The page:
Rafe Greco’s 9/11 Memorial Sculpture (Instagram photo via g1g1_NYC)
Rafe Greco, an NYC iron-worker using only a cutting torch, created a sculpture that reunites the Twin Towers with the New York City skyline. The four inch thick sculpture – using iron from the fallen towers – is among the permanent collection of photos, artifacts, personal effects, memorabilia, art tributes and more shown at the National 9/11 Memorial & Museum preview site. (more…)
WTC 1 was in fact declared the tallest building in the world that October, before construction was completed. At that time, the building stood at 102 stories high and 1254 feet above street level. It surpassed the Empire State Building by four feet. See the news, reported by the New York Times, here. (more…)
The elevator’s see-through floor looks like the metal grate on the right of the photo
Untapped Cities reader Drew Thompson shared with us his photographs from the 102nd floor of 1 WTC construction and told us this crazy detail about the exterior hoist elevator: “It’s just a see through floor on the hoist made of metal and plywood…” He also has a short Instagram video he took from the top of the hoist elevator coming down. We asked him if he took any images of the floor and he said “NO WAY! There was no way in hell I was looking down.”
More than a decade after 9/11, some businesses in New York City have chosen to keep their Twin Towers-inspired logos. We spotted Manhattan Fruit in Greenpoint, whose “H” in Manhattan references the Twin Towers and the “A” the Empire State Building. Similarly, those Manhattan Mini Storage ads are all over the city but you’ve probably been paying more attention to their funny slogans. The company has also chosen to keep the Twin Towers in its logo:
Editor’s note: NYC-based architect Bhushan Mondkar, formerly at Studio Daniel Libeskind, the firm responsible for the master plan for the World Trade Center Site, reflects on construction of 4 WTC over the past five years with his accompanying photographs.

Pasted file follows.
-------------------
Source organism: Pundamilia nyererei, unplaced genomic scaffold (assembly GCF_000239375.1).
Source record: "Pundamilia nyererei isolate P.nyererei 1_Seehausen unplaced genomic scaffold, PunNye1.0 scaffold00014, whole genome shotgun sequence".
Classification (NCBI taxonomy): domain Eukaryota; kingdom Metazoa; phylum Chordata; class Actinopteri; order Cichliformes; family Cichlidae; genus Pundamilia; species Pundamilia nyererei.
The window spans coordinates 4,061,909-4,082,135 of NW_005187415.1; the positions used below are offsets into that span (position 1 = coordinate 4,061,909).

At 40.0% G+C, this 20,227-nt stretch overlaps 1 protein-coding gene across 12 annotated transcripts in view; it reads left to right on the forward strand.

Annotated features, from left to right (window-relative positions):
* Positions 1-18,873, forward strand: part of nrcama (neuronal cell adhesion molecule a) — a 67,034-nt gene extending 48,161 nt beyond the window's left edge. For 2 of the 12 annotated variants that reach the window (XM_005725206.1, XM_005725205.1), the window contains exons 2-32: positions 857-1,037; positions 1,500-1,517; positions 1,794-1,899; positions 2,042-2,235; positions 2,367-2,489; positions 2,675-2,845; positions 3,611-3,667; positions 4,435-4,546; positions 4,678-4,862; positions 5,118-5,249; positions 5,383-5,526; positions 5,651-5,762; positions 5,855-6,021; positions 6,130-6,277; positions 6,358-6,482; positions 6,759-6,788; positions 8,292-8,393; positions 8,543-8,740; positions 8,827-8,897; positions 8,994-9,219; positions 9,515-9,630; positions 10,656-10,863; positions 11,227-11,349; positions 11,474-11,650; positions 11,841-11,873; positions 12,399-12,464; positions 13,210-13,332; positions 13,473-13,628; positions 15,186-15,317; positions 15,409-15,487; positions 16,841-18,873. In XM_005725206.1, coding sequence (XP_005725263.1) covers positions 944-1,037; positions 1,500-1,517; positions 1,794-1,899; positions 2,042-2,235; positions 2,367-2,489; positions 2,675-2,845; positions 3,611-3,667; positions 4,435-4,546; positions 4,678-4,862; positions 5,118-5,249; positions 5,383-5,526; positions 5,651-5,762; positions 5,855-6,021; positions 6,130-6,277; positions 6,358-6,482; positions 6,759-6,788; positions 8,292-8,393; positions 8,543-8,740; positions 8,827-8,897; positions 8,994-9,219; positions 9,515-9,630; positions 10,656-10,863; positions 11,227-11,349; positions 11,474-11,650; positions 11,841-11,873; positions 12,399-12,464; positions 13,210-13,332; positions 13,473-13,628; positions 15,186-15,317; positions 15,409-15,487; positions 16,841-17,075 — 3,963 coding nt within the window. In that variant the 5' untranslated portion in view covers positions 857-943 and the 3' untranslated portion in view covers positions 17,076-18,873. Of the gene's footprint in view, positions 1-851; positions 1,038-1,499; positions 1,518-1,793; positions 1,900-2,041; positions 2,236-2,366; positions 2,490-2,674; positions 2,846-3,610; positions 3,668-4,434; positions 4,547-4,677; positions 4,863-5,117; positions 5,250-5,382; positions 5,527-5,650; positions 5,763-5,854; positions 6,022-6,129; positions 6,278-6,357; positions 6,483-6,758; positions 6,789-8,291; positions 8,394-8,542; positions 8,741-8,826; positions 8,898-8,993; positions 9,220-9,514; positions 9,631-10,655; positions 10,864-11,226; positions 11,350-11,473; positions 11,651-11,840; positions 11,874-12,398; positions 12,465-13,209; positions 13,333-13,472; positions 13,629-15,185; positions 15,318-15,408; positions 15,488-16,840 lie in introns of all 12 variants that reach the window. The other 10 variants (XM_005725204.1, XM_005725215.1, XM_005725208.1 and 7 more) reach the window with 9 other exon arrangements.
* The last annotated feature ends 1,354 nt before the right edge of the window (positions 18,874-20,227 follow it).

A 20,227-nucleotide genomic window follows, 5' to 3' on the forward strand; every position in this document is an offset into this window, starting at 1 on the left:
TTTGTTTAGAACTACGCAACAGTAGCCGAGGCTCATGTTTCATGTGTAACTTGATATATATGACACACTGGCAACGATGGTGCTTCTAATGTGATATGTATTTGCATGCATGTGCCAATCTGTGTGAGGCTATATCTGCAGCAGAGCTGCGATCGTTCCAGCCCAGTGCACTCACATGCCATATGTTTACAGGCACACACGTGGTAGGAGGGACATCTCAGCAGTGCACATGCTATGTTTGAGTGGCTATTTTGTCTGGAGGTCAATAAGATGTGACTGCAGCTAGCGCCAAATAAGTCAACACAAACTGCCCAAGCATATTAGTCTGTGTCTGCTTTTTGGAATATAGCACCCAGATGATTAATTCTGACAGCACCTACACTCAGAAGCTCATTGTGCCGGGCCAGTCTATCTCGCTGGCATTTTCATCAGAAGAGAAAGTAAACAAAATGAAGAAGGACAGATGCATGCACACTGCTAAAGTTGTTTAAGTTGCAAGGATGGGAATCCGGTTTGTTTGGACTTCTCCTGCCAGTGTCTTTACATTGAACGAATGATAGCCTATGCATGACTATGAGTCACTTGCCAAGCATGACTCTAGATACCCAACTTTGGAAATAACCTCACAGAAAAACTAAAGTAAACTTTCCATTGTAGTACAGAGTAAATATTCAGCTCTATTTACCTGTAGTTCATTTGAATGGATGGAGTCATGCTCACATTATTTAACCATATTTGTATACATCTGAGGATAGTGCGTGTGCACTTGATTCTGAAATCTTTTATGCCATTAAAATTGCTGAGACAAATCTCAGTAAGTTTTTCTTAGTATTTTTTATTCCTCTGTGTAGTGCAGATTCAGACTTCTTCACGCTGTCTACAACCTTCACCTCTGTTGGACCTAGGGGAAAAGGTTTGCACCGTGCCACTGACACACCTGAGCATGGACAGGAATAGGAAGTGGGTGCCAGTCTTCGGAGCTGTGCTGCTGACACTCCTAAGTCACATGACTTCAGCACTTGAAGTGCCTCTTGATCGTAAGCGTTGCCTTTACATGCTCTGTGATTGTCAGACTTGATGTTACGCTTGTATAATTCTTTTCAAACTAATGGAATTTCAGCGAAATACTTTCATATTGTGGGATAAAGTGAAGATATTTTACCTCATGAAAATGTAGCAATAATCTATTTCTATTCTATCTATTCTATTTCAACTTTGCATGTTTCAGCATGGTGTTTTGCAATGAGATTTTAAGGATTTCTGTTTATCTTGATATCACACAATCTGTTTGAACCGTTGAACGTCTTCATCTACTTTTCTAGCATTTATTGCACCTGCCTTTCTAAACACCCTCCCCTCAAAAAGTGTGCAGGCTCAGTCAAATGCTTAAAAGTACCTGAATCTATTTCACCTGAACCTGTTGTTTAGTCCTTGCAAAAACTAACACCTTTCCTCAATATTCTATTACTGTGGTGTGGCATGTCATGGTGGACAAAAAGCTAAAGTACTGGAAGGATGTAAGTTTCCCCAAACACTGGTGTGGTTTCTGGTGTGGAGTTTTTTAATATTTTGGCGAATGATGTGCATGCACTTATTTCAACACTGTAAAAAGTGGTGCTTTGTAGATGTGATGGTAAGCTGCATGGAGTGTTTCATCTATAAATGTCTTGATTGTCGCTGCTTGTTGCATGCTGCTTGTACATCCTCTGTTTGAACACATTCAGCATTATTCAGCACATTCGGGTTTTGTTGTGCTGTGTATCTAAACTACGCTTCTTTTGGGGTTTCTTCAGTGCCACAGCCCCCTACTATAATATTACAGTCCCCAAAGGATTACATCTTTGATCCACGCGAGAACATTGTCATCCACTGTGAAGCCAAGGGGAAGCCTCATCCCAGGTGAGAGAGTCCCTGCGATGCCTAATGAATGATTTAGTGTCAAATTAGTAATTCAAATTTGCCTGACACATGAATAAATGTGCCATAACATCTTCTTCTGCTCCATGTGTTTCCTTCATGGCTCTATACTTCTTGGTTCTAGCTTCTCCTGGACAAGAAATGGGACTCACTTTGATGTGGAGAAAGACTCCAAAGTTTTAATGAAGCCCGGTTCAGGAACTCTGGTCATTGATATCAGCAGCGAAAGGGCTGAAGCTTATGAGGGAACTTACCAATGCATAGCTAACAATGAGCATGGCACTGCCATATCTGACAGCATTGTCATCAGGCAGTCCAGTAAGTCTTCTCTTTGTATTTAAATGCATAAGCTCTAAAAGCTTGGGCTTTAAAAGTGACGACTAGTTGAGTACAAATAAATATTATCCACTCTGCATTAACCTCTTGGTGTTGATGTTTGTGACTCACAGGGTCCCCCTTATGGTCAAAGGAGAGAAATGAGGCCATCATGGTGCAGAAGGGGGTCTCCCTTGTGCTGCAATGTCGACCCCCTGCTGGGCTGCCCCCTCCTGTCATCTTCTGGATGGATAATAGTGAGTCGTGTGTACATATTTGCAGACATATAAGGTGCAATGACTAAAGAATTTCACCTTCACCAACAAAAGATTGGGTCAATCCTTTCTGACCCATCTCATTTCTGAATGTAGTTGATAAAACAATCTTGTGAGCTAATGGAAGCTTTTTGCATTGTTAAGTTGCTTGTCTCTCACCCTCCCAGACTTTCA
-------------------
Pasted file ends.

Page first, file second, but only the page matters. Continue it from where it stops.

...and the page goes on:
After being chosen to redesign the World Trade Center site in February 2003, architect Daniel Libeskind declared, “Soon, the Lower Manhattan skyline will be home once again to towering skyscrapers. At a resonant 1776 feet tall, the Freedom Tower, second in importance only to the 9/11 memorial itself — will rise above its predecessors, reasserting the preeminence of freedom and beauty, restoring the spiritual peak to the city and proclaiming America’s resilience even in the face of profound danger, of our optimism even in the aftermath of tragedy. Life, victorious.”
When it was decided that 1 World Trade Center’s needle would not no longer be enclosed by a radome, its potential status as the tallest building in the United States was called into question. The technicality was over whether the needle was considered an antenna or a spire. The Council on Tall Buildings and Urban Habitat has just ruled it to be a spire, which is considered structural. This brings the building to its planned 1,776 feet (and 1,368 feet without the spire, which is was the height of the north tower of the original Twin Towers), beating out Chicago’s Willis Tower (formerly Sears Tower). Despite this coup, the building still contains quite a bit of “vanity height,”–uninhabitable floors that nonetheless increase the statue of a building.